The research falls within the scope of the law of succession. This branch of law deals with the way the estate of one person passes to another or others (heirs or beneficiaries) after the death of the former. Since the time of ancient Rome, traditionally – in addition to intestate succession – it is allowed for the testator to appoint during his or her lifetime a person who will inherit his/her estate. This institution of a successor may happen primarily in a will. However, a will lets to appoint only immediate successors (beneficiaries). If a testator dies and his or her estate is acquired by the persons he or she has previously named in his/her will, they become the owners of the assets acquired and can decide what happens to these assets during their lifetime (e.g. by concluding a sales contract with a person of their choice) and after their death (e.g. by drawing up their own will). The original testator may have only some limited possibility to force his/her will on his/her own successor (e.g. by stipulating a condition under which the successor will acquire the property), but he or she can hardly ever exert such influence on subsequent ‘generations’ of successors.
The aim of the project is to research a tool allowing for such a long-term estate planning, namely a private foundation (also sometimes referred to as a family foundation). Traditionally, a foundation is a legal entity that has a publicly beneficial goal defined by the founder and implemented by the foundation’s board (e.g. fighting child malnutrition or supporting an animal species threatened with extinction). A private foundation differs from a traditional, ‘public’ foundation in that its goal may be ‘private’, freely shaped by the founder, without the direct benefit for the general public (e.g. regular providing the founder’s grave with flowers). Polish law so far does not allow to set up private foundations (only ‘public’ foundations can be established), but in 2021 the first draft bill on family foundations appeared and it is expected to change this situation. The issue thus becomes of direct relevance in Poland, too.
Polish law so far does not allow to set up private foundations (only ‘public’ foundations can be established), but in 2021 the first draft bill on family foundations appeared and it is expected to change this situation
The main research objective of the project is to explore how a private foundation can effectively serve as a tool for multi-generational estate planning from comparative perspective. Private foundations exist in legal systems other than the Polish one, e.g. in Austria, Germany, Liechtenstein, and Switzerland. These four regulations will be examined within the framework of the research project. On the one hand, they are similar to each other (they belong to the Germanic stream of the so-called continental legal tradition), on the other hand, they are not identical regarding private foundations. For example, in Germany there is a uniform regulation of foundations, for which either private or public purpose is possible, while the other three countries have regulated a ‘private’ type of foundations separately. Two of these jurisdictions (Germany, Switzerland) have a long tradition of recognizing private (or family) foundations; two others (Austria, Liechtenstein) have adopted specific regulations of Privatstiftungen in recent decades.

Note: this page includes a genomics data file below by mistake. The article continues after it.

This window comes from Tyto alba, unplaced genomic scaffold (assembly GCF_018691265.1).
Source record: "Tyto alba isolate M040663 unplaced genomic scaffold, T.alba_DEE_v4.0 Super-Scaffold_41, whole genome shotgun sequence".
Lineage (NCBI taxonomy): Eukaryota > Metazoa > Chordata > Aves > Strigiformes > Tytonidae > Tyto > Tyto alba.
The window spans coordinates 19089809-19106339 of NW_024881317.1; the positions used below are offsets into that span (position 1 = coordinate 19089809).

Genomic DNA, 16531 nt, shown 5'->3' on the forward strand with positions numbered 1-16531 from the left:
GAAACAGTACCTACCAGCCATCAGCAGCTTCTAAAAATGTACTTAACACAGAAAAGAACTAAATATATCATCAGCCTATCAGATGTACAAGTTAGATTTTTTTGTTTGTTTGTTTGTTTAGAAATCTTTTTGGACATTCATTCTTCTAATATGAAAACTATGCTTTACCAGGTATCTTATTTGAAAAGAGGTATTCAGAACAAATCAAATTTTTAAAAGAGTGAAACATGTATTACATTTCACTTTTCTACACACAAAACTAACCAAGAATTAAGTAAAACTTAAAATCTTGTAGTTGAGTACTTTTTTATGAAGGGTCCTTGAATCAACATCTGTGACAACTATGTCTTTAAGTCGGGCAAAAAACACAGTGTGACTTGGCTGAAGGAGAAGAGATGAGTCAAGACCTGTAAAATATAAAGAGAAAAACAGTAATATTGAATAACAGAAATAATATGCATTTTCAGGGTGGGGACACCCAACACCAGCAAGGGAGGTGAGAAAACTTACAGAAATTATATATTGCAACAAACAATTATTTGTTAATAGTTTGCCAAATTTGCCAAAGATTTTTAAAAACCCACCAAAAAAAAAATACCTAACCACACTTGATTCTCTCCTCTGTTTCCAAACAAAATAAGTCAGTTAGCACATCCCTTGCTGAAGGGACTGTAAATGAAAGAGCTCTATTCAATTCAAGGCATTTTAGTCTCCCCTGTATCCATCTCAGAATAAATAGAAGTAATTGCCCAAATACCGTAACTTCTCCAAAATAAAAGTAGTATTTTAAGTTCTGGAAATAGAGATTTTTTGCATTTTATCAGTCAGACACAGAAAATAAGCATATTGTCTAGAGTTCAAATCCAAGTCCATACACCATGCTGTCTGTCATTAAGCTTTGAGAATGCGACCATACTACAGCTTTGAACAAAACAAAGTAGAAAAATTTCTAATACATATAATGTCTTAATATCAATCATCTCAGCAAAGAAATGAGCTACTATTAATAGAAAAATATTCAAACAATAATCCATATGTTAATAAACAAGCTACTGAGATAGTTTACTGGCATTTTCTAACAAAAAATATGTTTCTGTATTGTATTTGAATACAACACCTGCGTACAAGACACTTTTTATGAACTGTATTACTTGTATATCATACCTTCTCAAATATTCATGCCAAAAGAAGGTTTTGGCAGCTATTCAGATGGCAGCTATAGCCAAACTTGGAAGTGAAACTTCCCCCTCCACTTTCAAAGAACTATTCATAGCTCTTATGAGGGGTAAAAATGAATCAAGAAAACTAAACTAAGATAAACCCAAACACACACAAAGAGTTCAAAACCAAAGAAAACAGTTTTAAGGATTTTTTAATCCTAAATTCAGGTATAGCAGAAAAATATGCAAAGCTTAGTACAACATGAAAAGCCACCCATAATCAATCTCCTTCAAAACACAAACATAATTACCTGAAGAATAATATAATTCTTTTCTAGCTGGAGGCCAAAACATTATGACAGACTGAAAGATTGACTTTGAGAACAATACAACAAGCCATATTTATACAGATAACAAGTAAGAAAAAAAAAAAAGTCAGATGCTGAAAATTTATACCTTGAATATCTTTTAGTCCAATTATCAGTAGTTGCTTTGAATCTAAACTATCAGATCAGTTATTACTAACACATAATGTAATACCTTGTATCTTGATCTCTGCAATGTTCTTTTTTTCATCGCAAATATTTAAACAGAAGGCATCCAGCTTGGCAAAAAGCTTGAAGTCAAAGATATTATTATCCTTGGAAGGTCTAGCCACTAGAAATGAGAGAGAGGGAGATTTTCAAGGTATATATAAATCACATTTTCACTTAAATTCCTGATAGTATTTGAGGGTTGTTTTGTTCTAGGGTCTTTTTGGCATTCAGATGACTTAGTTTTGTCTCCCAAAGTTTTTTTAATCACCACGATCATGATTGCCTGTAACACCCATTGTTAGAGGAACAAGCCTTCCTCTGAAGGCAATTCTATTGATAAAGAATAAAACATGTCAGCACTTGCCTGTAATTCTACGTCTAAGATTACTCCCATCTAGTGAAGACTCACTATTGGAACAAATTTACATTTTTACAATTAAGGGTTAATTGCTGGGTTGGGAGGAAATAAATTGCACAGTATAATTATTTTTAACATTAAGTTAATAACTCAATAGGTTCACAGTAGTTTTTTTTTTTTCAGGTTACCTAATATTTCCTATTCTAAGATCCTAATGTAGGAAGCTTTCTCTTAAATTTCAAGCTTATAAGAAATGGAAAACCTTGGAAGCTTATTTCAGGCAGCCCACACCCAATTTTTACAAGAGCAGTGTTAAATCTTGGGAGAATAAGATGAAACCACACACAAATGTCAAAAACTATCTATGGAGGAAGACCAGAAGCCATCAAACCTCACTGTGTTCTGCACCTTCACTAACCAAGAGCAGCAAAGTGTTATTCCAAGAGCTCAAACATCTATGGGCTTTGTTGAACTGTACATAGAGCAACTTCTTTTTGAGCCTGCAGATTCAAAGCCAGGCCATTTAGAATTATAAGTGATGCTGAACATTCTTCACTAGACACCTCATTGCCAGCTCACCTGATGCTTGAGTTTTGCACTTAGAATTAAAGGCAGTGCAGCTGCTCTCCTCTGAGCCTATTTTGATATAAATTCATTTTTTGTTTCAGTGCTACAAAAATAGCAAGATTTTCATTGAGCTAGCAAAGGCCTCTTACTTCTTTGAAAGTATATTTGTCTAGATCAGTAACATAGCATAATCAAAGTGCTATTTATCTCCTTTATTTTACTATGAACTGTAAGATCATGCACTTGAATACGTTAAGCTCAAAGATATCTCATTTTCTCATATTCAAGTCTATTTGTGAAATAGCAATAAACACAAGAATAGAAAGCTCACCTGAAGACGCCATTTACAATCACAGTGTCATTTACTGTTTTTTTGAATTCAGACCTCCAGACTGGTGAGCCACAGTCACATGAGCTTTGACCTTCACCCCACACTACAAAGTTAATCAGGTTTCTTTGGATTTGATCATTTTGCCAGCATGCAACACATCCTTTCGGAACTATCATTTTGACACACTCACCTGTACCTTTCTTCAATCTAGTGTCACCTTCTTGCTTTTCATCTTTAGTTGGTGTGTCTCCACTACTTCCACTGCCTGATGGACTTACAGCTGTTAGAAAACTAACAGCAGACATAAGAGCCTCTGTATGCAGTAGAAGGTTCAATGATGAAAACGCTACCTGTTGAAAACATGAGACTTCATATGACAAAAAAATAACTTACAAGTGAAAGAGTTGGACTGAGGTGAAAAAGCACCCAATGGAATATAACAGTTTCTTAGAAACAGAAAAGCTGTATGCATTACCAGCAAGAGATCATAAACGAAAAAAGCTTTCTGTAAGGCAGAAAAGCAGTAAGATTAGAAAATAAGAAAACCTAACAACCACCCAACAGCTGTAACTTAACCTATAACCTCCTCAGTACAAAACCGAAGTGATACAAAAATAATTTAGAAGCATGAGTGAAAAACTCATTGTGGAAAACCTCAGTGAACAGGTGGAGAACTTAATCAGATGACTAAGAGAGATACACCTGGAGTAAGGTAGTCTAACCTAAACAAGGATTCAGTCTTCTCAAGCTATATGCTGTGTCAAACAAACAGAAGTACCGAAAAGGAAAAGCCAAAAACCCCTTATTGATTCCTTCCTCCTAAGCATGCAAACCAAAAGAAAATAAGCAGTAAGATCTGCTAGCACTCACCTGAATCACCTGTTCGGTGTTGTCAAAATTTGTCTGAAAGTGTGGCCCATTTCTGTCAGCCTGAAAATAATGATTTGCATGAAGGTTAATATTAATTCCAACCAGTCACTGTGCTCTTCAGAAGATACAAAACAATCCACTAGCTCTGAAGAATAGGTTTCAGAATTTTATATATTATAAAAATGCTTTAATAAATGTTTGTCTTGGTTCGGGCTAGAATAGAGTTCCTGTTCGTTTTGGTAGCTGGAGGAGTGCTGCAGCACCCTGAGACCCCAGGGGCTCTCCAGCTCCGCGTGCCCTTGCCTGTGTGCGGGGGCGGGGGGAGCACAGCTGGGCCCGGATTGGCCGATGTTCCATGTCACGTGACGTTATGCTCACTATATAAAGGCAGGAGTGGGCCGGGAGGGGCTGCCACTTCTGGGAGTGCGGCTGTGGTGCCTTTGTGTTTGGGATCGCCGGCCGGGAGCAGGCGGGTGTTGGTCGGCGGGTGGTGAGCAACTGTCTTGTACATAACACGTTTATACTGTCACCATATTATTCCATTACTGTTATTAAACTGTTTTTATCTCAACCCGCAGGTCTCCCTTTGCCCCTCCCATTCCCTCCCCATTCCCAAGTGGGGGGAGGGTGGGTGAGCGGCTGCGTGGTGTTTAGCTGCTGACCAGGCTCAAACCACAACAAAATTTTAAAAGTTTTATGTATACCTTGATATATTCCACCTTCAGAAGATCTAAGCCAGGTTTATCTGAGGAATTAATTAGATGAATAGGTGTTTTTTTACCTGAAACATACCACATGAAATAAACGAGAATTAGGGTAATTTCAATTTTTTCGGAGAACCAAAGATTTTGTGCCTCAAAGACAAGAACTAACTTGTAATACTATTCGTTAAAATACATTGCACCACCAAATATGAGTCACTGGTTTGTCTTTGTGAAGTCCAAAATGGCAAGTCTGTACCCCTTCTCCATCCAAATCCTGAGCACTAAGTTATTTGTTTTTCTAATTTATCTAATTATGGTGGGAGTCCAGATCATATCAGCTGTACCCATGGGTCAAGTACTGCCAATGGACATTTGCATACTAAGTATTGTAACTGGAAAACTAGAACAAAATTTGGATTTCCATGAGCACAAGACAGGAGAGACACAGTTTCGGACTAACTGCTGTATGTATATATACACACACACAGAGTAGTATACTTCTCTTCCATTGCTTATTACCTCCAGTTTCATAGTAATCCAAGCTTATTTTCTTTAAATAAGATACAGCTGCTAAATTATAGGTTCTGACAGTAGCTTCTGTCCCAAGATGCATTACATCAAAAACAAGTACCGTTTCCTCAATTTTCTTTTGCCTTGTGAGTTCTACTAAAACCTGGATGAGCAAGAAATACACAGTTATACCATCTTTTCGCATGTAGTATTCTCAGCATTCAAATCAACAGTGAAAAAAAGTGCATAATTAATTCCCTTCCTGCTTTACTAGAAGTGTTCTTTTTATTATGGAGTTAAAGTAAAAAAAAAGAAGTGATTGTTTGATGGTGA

The problems that are about to be explored in the comparative analysis will be ordered into a ‘life-cycle’ of a foundation. It pertains to at least three groups of aspects regarding establishing of a foundation (its ‘birth’), operating (its ‘life’), and winding up of a foundation (its ‘death’). Besides deepening the understanding of what a private foundation is and what does ‘multigenerational estate planning’ mean (and how it can be regulated), the project aims to answer the following research questions: “how private foundations can serve to multi-generational estate planning?” and “in what way a private foundation is different—or similar—to parallel legal instruments that can also serve to multi-generational estate planning?”. The Anglo-Saxon trust, fideicomissum originated in ancient Rome, or ‘ordynacja’ once existing in Polish law could be compared with a private foundation. Such an approach may help to evaluate the proposed regulation of a private foundation in Poland or elsewhere not only against the background of other legislation of the same legal instrument (i.e. to answer the question whether the proposed regulation of private foundation has been shaped adequately for the intended purposes), but also against the background of other institutions serving multigenerational estate planning (i.e. to answer the question whether the choice of a private foundation from among other possible instruments was justified).